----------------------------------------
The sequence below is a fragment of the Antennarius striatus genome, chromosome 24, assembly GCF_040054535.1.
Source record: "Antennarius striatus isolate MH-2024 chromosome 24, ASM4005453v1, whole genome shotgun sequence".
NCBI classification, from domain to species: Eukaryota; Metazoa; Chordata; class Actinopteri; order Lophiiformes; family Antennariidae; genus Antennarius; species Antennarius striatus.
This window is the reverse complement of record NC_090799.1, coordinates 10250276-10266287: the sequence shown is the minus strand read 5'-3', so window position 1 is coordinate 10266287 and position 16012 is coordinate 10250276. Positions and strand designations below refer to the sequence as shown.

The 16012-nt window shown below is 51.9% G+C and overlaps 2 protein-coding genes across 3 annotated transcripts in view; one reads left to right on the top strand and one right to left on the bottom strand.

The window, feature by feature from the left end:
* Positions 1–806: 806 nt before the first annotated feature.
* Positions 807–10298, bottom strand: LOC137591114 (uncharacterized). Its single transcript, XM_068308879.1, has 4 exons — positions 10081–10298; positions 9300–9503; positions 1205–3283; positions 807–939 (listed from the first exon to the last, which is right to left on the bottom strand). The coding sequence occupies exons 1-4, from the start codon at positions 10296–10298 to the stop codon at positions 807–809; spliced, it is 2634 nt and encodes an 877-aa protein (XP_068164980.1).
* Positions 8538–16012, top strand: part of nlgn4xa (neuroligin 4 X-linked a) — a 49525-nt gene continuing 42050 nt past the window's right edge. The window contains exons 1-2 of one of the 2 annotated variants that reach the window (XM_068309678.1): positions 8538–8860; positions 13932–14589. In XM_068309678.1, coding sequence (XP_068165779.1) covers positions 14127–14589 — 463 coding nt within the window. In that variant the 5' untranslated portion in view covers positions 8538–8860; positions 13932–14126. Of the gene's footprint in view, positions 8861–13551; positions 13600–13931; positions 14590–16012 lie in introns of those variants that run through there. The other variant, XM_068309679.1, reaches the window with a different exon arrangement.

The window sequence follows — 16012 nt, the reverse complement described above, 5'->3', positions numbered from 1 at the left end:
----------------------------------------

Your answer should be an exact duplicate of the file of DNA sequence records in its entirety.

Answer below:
The sequence below is a fragment of the Antennarius striatus genome, chromosome 24, assembly GCF_040054535.1.
Source record: "Antennarius striatus isolate MH-2024 chromosome 24, ASM4005453v1, whole genome shotgun sequence".
NCBI classification, from domain to species: Eukaryota; Metazoa; Chordata; class Actinopteri; order Lophiiformes; family Antennariidae; genus Antennarius; species Antennarius striatus.
This window is the reverse complement of record NC_090799.1, coordinates 10250276-10266287: the sequence shown is the minus strand read 5'-3', so window position 1 is coordinate 10266287 and position 16012 is coordinate 10250276. Positions and strand designations below refer to the sequence as shown.

The 16012-nt window shown below is 51.9% G+C and overlaps 2 protein-coding genes across 3 annotated transcripts in view; one reads left to right on the top strand and one right to left on the bottom strand.

The window, feature by feature from the left end:
* Positions 1–806: 806 nt before the first annotated feature.
* Positions 807–10298, bottom strand: LOC137591114 (uncharacterized). Its single transcript, XM_068308879.1, has 4 exons — positions 10081–10298; positions 9300–9503; positions 1205–3283; positions 807–939 (listed from the first exon to the last, which is right to left on the bottom strand). The coding sequence occupies exons 1-4, from the start codon at positions 10296–10298 to the stop codon at positions 807–809; spliced, it is 2634 nt and encodes an 877-aa protein (XP_068164980.1).
* Positions 8538–16012, top strand: part of nlgn4xa (neuroligin 4 X-linked a) — a 49525-nt gene continuing 42050 nt past the window's right edge. The window contains exons 1-2 of one of the 2 annotated variants that reach the window (XM_068309678.1): positions 8538–8860; positions 13932–14589. In XM_068309678.1, coding sequence (XP_068165779.1) covers positions 14127–14589 — 463 coding nt within the window. In that variant the 5' untranslated portion in view covers positions 8538–8860; positions 13932–14126. Of the gene's footprint in view, positions 8861–13551; positions 13600–13931; positions 14590–16012 lie in introns of those variants that run through there. The other variant, XM_068309679.1, reaches the window with a different exon arrangement.

The window sequence follows — 16012 nt, the reverse complement described above, 5'->3', positions numbered from 1 at the left end: